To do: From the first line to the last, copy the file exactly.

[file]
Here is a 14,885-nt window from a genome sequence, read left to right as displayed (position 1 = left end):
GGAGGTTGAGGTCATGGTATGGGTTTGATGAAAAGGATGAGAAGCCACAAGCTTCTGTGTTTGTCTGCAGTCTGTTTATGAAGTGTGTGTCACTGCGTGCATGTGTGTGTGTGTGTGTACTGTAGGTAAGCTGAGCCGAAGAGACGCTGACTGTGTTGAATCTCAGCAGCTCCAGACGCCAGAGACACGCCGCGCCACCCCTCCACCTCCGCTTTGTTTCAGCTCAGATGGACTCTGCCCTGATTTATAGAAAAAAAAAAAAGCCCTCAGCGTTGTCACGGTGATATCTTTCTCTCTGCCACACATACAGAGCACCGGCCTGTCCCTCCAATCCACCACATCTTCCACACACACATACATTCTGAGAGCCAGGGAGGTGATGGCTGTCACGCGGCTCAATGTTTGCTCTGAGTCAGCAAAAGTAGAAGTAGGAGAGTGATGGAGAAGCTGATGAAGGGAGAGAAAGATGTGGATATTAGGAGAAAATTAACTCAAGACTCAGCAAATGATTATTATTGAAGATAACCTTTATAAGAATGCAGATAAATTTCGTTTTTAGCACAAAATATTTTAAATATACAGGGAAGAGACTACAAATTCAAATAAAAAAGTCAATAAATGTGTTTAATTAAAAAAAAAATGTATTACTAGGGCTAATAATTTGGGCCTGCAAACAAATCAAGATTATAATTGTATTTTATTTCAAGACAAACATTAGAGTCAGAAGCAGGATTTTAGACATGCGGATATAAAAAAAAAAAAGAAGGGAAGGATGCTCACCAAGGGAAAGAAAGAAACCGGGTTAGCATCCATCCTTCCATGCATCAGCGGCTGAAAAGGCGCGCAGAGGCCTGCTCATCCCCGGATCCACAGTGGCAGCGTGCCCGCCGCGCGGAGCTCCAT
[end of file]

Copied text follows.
Here is a 14,885-nt window from a genome sequence, read left to right as displayed (position 1 = left end):
GGAGGTTGAGGTCATGGTATGGGTTTGATGAAAAGGATGAGAAGCCACAAGCTTCTGTGTTTGTCTGCAGTCTGTTTATGAAGTGTGTGTCACTGCGTGCATGTGTGTGTGTGTGTGTACTGTAGGTAAGCTGAGCCGAAGAGACGCTGACTGTGTTGAATCTCAGCAGCTCCAGACGCCAGAGACACGCCGCGCCACCCCTCCACCTCCGCTTTGTTTCAGCTCAGATGGACTCTGCCCTGATTTATAGAAAAAAAAAAAAGCCCTCAGCGTTGTCACGGTGATATCTTTCTCTCTGCCACACATACAGAGCACCGGCCTGTCCCTCCAATCCACCACATCTTCCACACACACATACATTCTGAGAGCCAGGGAGGTGATGGCTGTCACGCGGCTCAATGTTTGCTCTGAGTCAGCAAAAGTAGAAGTAGGAGAGTGATGGAGAAGCTGATGAAGGGAGAGAAAGATGTGGATATTAGGAGAAAATTAACTCAAGACTCAGCAAATGATTATTATTGAAGATAACCTTTATAAGAATGCAGATAAATTTCGTTTTTAGCACAAAATATTTTAAATATACAGGGAAGAGACTACAAATTCAAATAAAAAAGTCAATAAATGTGTTTAATTAAAAAAAAAATGTATTACTAGGGCTAATAATTTGGGCCTGCAAACAAATCAAGATTATAATTGTATTTTATTTCAAGACAAACATTAGAGTCAGAAGCAGGATTTTAGACATGCGGATATAAAAAAAAAAAAGAAGGGAAGGATGCTCACCAAGGGAAAGAAAGAAACCGGGTTAGCATCCATCCTTCCATGCATCAGCGGCTGAAAAGGCGCGCAGAGGCCTGCTCATCCCCGGATCCACAGTGGCAGCGTGCCCGCCGCGCGGAGCTCCAT